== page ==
Learn how your brain wants to learn
Learning is a very personal process and it is different for everyone. Unfortunately, most of our formal learning systems are very rigid in the way they are expressed and funnel everyone into the same method of learning. Many of us have been squeezed into a system of education that requires us to learn how the system wants us to learn, rather than how our brain wants to learn. Some people adapt successfully to imposed learning processes, whilst others find it challenging to connect with information which is presented in a format which falls outside of their preferred learning strategy. At best, the non-adapted learner assimilates only a percentage of the presented information, at worst, they are labelled as having learning difficulties and channeled into remedial tuition or they get disheartened and just give up the learning process.
When you teach a pupil, or are taught by a teacher, are preferred learning styles taken into consideration before the lesson begins? If the answer is no, a great deal of potential learning is probably being lost in the delivery of the lesson. A great teacher is one who is able to translate ideas, both simple and complex, into a language that the pupil can understand and process in a natural and unconscious way.
So how, as a teacher or coach, do you elicit someone’s preferred learning style? Firstly, you listen. The language used by your pupil will give you a great deal of information about how they learn naturally, how their brain wants to learn.
Representational systems are how we encode our thinking, so that the information we receive makes sense to us. Most of us have one preferred representational system. The most prevalent systems are:
- Visual – Pictures
- Auditory – Sounds
- Kinesthetic – Feelings
- Auditory Digital – Self Talk
Visual learners will need to see something in order to learn efficiently. They may need to see you, the teacher, performing the exercise on their horse before they can fully understand the detail of what they are required to produce. They may need to study pictures or watch DVDs of others performing the exercise. Explaining just with language will not be compelling learning for these people.
Auditory learners will want to hear the sound of your voice. They will respond to rhythm and the sound of the horse’s hooves hitting the surface of the school, they may even enjoy a little music whilst they learn. They will be easily distracted by the sounds around them, so quite lesson times will be the most effective. Asking these people to feel the movement of the horse will not give as much clarity as asking them to listen to the rhythm of movement.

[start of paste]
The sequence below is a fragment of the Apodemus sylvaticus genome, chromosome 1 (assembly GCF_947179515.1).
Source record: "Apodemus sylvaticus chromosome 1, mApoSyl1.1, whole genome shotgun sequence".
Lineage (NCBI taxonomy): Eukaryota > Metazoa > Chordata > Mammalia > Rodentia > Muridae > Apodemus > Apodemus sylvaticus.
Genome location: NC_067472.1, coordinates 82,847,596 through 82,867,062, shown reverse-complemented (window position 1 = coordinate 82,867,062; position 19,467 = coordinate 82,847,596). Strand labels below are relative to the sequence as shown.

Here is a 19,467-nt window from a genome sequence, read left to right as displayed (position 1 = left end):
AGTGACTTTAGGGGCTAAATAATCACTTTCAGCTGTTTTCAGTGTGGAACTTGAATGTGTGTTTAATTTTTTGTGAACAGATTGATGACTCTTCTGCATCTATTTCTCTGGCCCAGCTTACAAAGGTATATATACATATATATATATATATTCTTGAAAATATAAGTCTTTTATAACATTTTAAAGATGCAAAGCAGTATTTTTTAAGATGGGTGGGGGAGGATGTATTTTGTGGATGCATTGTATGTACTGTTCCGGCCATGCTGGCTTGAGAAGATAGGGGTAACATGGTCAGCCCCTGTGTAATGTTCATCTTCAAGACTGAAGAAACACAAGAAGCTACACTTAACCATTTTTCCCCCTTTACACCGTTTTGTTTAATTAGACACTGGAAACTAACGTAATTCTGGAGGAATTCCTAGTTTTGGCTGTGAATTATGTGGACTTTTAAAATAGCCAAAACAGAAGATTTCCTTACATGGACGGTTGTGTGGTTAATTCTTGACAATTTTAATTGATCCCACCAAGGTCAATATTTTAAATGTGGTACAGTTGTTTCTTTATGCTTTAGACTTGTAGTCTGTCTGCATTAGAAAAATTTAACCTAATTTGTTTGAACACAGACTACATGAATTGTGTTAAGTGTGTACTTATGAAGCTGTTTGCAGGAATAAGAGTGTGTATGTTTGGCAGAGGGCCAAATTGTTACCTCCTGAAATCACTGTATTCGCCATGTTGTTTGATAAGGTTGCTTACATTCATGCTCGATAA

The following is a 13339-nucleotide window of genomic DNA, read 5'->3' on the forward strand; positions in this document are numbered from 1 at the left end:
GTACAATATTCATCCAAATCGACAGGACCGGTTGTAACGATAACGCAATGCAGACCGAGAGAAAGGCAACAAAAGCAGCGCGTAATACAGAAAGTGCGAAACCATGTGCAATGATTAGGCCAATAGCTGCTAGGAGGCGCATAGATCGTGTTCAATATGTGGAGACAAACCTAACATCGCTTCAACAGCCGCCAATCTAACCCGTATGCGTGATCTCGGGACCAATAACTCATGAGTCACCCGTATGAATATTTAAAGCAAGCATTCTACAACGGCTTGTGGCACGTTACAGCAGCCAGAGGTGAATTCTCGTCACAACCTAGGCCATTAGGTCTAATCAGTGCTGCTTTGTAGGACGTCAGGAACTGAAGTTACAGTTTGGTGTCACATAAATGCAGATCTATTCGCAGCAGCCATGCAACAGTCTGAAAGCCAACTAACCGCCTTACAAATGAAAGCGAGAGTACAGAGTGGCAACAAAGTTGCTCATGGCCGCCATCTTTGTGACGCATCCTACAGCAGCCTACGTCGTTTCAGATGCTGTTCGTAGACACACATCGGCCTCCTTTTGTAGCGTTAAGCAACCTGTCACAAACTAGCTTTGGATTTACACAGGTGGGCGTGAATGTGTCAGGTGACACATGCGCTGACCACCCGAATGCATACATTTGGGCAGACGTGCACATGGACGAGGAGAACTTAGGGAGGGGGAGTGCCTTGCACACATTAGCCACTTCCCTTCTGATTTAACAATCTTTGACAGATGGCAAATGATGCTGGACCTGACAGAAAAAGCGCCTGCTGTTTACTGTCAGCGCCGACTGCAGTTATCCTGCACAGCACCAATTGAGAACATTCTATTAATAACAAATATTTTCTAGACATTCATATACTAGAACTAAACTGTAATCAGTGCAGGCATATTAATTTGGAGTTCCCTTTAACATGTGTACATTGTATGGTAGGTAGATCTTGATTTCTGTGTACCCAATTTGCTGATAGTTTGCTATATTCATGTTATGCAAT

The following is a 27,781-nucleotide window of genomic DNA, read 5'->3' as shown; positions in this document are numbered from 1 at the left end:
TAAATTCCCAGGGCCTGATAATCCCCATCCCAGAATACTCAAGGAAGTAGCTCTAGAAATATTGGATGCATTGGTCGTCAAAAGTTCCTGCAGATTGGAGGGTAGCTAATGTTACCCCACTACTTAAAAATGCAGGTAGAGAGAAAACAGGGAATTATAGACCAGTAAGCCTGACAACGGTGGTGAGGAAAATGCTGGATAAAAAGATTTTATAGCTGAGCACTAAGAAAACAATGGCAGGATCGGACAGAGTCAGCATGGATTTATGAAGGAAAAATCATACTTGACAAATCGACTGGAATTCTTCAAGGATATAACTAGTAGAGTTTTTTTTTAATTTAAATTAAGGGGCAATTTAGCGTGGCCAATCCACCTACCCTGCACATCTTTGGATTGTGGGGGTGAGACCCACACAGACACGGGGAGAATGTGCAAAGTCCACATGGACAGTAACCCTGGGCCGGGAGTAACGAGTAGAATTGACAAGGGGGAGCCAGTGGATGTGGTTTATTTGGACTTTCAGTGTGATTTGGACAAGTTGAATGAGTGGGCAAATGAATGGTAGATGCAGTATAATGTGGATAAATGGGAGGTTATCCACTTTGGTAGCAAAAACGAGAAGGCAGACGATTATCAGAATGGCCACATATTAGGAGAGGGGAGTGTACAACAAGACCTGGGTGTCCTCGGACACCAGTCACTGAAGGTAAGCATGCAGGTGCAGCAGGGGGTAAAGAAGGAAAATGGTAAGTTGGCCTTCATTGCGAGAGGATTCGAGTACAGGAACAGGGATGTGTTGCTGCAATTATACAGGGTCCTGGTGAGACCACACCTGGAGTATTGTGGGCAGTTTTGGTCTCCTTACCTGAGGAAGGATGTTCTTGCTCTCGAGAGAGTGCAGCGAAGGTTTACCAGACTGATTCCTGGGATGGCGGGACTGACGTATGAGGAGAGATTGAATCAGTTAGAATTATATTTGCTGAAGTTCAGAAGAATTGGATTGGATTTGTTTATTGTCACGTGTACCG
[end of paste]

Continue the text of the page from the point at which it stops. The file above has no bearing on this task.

Kinesthetic learners are those people who need to physically get on and do something in order to make sense of it. They will feel the movement of the horse and of their own physiology. They want to know how the exercise should feel. Spending time talking to these types of learners will most probably just lead to frustration, they want to get on and try it out.
Learners whose preferred representational system is Auditory Digital require a detailed and logical explanation of the task in hand. They will want step by step instructions in the greatest of detail. Examples and statistics will help them to learn and they will need everything before they are asked to demonstrate an exercise themselves. Just get on and try it, or let me show you how, are not going to work for this type of learner.
What is your preferred representational system? Do you know what it is and more importantly, does you coach or teacher know and structure your training appropriately? Think about when you teach. You will probably discover that you deliver your lessons in your own preferred system of thinking, rather than that of your pupil. Imaging the results you could be getting if you taught people in the way they learn best!
In addition to our preferred representational systems, we also have strategies for learning. Eliciting a learning strategy is a more advanced form of NLP and all our delegates learn how to discover their pupil’s learning strategies when they attend the NLP Practitioner Training. We would love to welcome you to learn more.